Nicole: Every once in a while you have to be able to ask yourself: is this working? And what do I want? It's important to figure out what success is going to mean for you and what you're willing to give up and how long you're willing to give it up for, if you have to make those sacrifices. 

And don't be a jerk! That doesn't mean don't stand up for what you want and don't be firm and don't have some authority, but nobody in this field, with the exception of artistic directors, is making any money. Everybody is working really hard, and everybody probably wants a day off or dinner with a friend or loved one or something, so expressing gratitude is very important. 

Do things that are not related to theatre.

Rebecca: See a lot of work. Form opinions and ideas about the work that you see and the work that you are drawn to and interested in. Make a lot of relationships, but in a way that feels authentic to you. Whatever it is that you do, be rigorous about it. And, the thing that I'm still learning is—don't be afraid. Don't be fearful. Just go for it. And if there are people that you admire, find a way to put yourself in their sphere. Find a way to be around them. Find ways to surround yourself with people who make you better at what you do. I always want to be the least talented person in the room.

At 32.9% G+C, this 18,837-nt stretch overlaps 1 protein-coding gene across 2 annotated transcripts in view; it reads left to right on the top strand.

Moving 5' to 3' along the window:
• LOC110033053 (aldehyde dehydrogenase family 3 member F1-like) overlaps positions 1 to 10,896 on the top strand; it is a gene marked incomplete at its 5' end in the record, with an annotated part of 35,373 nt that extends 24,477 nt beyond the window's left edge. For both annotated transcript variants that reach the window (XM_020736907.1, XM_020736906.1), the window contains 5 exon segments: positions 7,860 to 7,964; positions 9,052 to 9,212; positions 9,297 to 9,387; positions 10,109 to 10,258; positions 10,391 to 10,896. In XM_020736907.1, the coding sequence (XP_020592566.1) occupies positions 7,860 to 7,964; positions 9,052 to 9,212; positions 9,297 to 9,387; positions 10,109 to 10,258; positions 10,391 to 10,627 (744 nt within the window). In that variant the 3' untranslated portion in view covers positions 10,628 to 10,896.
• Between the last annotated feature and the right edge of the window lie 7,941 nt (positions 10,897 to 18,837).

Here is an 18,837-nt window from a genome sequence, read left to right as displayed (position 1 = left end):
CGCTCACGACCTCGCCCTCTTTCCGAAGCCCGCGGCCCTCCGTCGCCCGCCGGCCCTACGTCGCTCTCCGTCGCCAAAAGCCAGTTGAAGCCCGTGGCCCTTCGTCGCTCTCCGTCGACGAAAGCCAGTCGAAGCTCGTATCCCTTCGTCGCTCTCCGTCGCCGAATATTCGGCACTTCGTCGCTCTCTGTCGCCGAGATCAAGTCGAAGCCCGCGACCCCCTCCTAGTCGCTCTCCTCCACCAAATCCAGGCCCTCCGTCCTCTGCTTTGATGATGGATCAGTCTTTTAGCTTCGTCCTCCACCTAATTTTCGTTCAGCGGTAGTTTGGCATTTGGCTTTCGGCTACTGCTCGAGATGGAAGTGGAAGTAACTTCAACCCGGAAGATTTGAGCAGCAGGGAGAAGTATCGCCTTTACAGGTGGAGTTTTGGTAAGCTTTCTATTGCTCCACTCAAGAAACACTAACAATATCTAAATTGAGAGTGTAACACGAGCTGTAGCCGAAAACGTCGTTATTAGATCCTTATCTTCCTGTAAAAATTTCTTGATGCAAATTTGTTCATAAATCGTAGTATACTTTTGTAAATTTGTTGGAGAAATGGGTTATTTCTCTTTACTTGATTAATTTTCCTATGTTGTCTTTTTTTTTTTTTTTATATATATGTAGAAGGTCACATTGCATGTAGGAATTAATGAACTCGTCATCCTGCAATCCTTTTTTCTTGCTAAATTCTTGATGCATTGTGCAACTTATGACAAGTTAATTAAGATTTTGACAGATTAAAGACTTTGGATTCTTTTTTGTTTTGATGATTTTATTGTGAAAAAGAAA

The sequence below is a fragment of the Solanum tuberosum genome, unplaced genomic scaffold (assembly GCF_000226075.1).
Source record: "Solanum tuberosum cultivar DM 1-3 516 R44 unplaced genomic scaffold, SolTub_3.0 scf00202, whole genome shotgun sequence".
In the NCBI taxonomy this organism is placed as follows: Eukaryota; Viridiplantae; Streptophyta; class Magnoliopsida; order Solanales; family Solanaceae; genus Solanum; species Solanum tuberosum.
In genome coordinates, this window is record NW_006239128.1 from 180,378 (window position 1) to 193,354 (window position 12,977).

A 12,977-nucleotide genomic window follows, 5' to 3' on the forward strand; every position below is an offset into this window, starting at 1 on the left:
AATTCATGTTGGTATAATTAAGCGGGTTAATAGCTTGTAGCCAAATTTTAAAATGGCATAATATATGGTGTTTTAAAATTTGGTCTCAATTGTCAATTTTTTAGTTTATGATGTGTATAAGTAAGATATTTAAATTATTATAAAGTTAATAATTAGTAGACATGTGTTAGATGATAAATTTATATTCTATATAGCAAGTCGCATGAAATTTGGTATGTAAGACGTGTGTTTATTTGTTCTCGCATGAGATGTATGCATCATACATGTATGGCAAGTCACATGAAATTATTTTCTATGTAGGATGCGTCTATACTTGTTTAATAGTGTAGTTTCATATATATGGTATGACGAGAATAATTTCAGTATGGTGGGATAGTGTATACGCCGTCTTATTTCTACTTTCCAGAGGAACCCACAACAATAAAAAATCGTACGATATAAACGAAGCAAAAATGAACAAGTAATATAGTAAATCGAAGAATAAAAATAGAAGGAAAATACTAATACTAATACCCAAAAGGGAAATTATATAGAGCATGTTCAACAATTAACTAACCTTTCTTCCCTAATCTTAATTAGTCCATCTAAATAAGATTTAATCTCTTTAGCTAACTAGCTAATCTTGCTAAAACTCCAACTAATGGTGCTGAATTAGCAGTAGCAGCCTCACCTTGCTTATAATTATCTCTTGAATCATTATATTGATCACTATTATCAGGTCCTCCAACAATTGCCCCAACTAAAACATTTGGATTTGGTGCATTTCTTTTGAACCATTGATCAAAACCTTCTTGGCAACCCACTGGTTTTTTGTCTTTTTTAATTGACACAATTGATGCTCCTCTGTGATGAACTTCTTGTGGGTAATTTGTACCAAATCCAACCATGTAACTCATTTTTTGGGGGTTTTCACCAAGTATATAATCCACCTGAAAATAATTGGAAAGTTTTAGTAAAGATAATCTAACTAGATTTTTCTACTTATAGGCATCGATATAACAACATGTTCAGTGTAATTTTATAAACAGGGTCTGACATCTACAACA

Sanaz: Just do it! Do it because you love it, and don't stop. It's not a competition. Do as much as you possibly can that you actually want to do, and remember that it's always a process and you're going to make a lot of mistakes, but the point is to learn and do it better the next time. Also, apply for everything. You're going to get rejected from most of it. But then you try again. The New York Theater Workshop fellowship—I applied for that three times! Don't give up because you got rejected; that's just one thing and that's just one time. Travel. Be into change. Never stay comfortable and shake things up for yourself. Support other women. To enact the kind of change we want to see in the world, it is important that we start to make those changes ourselves.